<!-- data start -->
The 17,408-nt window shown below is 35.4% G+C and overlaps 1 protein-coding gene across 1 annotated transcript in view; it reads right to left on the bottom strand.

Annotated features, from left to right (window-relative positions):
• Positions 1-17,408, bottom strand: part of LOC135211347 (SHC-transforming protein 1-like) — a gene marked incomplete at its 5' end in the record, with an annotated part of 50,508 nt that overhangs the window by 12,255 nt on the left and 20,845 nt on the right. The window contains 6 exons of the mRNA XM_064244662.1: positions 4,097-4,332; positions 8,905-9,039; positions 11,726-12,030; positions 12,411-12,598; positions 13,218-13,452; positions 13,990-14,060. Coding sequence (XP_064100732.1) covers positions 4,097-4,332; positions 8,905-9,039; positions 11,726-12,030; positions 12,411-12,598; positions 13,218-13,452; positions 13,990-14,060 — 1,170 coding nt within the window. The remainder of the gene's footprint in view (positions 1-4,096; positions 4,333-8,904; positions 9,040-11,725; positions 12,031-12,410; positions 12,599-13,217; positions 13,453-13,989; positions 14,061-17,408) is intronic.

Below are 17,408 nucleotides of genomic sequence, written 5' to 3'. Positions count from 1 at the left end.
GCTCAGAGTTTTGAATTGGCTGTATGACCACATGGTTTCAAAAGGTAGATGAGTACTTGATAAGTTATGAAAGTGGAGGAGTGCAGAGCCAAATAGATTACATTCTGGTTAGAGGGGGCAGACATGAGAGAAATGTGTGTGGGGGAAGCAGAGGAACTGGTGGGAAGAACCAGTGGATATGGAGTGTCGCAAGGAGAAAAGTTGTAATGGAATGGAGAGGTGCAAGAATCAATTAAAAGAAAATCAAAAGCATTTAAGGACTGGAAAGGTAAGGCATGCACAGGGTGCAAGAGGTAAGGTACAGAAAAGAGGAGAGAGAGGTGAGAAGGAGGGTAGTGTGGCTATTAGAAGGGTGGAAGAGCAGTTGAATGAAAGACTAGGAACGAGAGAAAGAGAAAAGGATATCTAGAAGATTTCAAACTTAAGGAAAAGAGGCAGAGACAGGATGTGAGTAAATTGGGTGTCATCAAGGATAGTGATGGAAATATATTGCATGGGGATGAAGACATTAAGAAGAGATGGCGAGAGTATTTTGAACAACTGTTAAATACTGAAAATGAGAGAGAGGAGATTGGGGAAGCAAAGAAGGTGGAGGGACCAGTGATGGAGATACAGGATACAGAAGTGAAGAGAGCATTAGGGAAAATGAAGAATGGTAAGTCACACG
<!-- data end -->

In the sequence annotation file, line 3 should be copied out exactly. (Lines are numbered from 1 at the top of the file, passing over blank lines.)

• Positions 1-17,408, bottom strand: part of LOC135211347 (SHC-transforming protein 1-like) — a gene marked incomplete at its 5' end in the record, with an annotated part of 50,508 nt that overhangs the window by 12,255 nt on the left and 20,845 nt on the right. The window contains 6 exons of the mRNA XM_064244662.1: positions 4,097-4,332; positions 8,905-9,039; positions 11,726-12,030; positions 12,411-12,598; positions 13,218-13,452; positions 13,990-14,060. Coding sequence (XP_064100732.1) covers positions 4,097-4,332; positions 8,905-9,039; positions 11,726-12,030; positions 12,411-12,598; positions 13,218-13,452; positions 13,990-14,060 — 1,170 coding nt within the window. The remainder of the gene's footprint in view (positions 1-4,096; positions 4,333-8,904; positions 9,040-11,725; positions 12,031-12,410; positions 12,599-13,217; positions 13,453-13,989; positions 14,061-17,408) is intronic.